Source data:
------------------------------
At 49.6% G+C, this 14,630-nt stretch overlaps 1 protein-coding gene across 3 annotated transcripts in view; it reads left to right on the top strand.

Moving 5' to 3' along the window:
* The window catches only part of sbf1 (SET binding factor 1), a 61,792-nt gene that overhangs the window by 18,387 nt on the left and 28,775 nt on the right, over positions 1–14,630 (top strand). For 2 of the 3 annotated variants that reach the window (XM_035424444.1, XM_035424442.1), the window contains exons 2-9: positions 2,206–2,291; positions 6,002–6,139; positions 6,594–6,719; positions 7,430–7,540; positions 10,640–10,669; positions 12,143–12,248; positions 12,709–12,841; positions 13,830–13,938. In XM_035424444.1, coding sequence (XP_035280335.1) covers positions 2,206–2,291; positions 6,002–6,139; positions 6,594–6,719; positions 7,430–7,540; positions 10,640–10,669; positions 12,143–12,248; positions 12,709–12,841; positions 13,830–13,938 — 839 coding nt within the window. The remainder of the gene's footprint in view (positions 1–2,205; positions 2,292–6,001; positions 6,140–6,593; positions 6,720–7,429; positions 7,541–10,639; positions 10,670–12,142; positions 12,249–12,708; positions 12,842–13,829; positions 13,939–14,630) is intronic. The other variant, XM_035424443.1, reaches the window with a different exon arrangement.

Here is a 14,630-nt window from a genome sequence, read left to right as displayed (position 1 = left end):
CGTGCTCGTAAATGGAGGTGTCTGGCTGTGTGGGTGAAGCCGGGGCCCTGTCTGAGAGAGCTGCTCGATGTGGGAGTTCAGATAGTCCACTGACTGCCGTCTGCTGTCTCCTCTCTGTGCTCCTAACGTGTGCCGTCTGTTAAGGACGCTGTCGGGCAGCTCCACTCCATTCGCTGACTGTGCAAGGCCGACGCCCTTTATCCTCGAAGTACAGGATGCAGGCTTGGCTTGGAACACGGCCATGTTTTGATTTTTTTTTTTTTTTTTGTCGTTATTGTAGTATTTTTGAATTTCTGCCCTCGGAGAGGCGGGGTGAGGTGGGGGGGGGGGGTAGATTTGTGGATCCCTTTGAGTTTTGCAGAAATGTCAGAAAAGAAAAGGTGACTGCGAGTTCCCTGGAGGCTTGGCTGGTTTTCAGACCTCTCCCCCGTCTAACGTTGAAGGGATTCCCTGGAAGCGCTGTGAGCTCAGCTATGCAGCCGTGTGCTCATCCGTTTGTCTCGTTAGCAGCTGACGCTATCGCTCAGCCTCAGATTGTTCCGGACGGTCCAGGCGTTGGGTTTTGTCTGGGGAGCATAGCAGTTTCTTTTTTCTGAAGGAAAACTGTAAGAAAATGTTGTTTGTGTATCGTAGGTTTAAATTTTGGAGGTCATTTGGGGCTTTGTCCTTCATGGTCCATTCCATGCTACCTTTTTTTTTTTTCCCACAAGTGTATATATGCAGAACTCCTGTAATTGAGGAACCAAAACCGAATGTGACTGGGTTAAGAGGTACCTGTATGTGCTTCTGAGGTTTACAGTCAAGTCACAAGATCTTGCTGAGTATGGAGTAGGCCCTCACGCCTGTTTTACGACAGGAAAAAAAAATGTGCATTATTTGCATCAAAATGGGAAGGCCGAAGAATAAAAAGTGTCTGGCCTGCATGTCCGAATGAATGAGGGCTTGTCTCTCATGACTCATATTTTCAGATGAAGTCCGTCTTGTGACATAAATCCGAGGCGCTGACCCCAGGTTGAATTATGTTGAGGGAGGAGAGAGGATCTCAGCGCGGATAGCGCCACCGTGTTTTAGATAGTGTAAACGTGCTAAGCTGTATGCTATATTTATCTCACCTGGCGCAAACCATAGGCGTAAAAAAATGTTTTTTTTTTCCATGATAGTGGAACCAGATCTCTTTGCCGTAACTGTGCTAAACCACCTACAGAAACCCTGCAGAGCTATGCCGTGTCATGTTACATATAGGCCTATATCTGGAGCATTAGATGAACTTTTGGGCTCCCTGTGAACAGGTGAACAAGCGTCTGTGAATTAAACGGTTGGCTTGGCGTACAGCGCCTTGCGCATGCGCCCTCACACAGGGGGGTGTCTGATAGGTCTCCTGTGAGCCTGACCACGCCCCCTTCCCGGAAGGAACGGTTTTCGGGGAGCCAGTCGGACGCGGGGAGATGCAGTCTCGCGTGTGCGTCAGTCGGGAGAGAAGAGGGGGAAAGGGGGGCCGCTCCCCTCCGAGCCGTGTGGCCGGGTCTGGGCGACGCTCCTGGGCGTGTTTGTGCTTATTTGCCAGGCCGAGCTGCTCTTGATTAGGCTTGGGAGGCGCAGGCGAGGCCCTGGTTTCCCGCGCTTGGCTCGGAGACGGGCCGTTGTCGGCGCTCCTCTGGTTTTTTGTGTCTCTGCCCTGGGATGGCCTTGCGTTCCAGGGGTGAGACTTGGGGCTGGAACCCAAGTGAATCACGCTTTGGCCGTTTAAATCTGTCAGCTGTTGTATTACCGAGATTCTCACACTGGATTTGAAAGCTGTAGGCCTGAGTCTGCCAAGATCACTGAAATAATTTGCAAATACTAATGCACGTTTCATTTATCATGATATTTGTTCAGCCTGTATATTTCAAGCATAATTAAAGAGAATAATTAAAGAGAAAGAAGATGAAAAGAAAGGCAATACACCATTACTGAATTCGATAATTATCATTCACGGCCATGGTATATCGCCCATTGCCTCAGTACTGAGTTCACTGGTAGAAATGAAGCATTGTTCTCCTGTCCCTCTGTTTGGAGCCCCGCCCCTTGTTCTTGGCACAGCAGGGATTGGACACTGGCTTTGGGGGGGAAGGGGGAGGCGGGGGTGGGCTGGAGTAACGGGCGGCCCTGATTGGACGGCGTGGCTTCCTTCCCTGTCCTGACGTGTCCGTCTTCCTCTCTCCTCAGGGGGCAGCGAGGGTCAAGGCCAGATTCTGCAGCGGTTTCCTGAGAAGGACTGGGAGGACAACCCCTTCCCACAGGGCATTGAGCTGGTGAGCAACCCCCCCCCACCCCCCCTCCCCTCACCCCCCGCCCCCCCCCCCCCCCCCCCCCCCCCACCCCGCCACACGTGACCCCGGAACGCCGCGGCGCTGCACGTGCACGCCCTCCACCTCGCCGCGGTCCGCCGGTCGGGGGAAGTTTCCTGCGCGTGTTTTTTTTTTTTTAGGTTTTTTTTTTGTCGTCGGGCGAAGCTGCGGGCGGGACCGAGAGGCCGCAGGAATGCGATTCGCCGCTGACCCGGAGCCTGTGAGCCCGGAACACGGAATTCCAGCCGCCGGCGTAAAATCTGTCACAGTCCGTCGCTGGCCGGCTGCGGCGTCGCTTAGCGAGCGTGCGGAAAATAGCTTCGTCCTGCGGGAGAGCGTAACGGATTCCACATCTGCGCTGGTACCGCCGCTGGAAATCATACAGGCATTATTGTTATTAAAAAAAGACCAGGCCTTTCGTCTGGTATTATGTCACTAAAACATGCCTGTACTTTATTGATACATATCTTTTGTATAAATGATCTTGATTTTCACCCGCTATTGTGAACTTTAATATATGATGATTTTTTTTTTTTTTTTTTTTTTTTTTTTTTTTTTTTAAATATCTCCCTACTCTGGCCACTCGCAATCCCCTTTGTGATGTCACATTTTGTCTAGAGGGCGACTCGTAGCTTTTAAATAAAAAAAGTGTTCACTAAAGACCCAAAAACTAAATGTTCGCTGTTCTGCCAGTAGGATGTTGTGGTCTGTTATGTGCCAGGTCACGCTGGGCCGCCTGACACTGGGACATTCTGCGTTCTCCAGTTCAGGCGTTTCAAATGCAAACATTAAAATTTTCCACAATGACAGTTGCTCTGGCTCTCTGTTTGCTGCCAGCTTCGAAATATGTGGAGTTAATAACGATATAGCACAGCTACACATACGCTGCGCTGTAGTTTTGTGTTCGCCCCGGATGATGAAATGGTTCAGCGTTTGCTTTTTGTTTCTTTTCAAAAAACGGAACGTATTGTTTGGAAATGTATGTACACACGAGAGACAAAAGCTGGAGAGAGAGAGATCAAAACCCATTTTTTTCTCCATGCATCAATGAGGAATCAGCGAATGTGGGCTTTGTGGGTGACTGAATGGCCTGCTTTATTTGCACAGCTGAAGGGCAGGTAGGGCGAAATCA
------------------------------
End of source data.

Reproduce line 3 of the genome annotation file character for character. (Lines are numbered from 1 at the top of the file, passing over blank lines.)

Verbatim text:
* The window catches only part of sbf1 (SET binding factor 1), a 61,792-nt gene that overhangs the window by 18,387 nt on the left and 28,775 nt on the right, over positions 1–14,630 (top strand). For 2 of the 3 annotated variants that reach the window (XM_035424444.1, XM_035424442.1), the window contains exons 2-9: positions 2,206–2,291; positions 6,002–6,139; positions 6,594–6,719; positions 7,430–7,540; positions 10,640–10,669; positions 12,143–12,248; positions 12,709–12,841; positions 13,830–13,938. In XM_035424444.1, coding sequence (XP_035280335.1) covers positions 2,206–2,291; positions 6,002–6,139; positions 6,594–6,719; positions 7,430–7,540; positions 10,640–10,669; positions 12,143–12,248; positions 12,709–12,841; positions 13,830–13,938 — 839 coding nt within the window. The remainder of the gene's footprint in view (positions 1–2,205; positions 2,292–6,001; positions 6,140–6,593; positions 6,720–7,429; positions 7,541–10,639; positions 10,670–12,142; positions 12,249–12,708; positions 12,842–13,829; positions 13,939–14,630) is intronic. The other variant, XM_035424443.1, reaches the window with a different exon arrangement.